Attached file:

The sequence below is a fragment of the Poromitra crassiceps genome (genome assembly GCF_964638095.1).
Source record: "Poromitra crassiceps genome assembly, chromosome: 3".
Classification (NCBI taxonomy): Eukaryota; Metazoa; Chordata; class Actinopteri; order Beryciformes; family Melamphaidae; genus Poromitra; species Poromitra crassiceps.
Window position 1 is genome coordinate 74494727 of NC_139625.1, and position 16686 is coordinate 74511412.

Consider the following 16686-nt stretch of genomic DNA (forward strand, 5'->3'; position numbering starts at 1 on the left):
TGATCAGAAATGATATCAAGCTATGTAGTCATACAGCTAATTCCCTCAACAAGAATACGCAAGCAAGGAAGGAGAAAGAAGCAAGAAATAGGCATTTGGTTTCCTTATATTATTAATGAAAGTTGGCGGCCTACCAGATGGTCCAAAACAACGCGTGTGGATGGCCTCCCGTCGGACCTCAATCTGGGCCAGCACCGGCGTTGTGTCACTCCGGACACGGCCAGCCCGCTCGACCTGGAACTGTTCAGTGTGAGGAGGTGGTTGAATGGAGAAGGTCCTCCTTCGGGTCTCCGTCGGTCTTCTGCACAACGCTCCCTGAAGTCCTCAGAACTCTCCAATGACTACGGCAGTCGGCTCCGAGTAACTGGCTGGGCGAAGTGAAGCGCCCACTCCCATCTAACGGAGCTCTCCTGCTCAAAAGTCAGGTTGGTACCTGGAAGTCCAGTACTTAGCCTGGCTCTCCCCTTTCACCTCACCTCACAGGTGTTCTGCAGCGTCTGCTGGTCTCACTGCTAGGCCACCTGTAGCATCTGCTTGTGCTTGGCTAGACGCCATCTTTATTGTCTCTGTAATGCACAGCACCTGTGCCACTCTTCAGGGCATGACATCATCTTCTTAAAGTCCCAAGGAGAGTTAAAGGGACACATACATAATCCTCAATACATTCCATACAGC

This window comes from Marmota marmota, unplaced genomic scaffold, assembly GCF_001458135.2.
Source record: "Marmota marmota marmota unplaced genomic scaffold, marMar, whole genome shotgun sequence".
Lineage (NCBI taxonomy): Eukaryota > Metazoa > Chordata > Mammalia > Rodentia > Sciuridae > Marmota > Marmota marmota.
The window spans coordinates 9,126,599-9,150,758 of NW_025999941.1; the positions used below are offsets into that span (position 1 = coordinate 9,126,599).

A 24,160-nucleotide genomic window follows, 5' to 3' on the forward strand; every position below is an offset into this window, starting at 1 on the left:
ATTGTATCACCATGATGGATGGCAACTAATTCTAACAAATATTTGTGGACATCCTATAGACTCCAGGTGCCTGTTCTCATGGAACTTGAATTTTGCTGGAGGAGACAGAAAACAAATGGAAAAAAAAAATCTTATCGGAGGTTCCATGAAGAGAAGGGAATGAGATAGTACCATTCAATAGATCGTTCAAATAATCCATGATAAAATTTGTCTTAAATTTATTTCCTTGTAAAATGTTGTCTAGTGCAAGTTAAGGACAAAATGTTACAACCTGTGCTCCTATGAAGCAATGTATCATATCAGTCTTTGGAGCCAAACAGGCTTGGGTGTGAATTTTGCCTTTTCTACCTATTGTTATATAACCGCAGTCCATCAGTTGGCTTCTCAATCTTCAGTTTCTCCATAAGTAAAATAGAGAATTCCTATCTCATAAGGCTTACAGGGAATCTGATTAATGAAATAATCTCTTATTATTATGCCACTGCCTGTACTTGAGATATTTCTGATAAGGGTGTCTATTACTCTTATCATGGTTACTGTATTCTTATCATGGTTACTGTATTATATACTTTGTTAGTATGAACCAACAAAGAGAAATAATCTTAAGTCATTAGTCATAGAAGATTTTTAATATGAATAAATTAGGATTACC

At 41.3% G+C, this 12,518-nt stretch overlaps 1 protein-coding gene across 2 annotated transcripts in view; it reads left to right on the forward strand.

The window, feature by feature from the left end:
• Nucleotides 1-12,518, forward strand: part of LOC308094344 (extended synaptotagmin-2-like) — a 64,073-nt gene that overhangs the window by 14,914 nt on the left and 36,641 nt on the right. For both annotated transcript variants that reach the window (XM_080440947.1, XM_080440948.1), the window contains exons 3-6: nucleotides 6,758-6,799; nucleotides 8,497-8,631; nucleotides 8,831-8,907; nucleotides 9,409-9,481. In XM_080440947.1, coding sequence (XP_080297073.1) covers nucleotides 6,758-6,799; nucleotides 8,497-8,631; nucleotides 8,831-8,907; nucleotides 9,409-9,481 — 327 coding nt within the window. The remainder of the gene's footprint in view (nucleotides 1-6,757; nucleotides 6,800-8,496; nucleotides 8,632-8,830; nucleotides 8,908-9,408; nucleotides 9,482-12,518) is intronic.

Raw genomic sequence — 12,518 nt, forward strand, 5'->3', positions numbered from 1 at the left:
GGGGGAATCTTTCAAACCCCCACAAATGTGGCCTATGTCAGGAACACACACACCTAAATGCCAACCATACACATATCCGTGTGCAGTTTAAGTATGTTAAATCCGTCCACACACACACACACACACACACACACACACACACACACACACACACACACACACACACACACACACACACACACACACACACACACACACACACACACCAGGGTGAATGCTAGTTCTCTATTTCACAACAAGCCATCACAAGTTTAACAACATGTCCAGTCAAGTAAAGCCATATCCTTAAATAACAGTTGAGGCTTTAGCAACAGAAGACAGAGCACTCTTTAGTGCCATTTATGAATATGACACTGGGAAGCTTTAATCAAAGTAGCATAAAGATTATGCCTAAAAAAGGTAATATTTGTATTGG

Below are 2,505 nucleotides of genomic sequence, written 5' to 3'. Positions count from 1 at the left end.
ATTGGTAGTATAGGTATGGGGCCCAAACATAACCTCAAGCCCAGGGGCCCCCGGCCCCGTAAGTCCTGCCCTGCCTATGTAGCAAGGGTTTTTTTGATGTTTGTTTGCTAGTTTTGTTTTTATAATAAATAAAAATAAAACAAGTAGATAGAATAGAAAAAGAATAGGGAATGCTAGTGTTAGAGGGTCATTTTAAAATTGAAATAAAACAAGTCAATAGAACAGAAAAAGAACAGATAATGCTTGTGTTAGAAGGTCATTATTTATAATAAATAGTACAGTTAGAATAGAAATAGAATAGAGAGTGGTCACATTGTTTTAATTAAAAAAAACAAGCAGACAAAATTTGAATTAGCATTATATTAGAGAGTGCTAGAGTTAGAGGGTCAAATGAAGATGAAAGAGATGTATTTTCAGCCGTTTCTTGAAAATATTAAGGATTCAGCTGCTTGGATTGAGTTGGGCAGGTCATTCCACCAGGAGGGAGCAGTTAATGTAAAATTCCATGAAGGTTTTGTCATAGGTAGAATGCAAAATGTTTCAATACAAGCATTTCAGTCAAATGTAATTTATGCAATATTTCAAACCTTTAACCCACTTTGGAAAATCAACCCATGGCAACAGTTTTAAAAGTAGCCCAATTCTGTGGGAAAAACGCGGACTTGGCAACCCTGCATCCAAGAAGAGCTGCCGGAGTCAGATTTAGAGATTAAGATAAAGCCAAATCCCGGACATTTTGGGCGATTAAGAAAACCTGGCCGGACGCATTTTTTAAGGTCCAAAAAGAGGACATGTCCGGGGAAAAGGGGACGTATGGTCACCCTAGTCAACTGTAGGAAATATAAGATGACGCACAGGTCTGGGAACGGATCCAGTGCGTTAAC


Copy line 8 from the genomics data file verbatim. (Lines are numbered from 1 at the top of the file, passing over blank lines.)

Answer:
Source record: "Marmota marmota marmota unplaced genomic scaffold, marMar, whole genome shotgun sequence".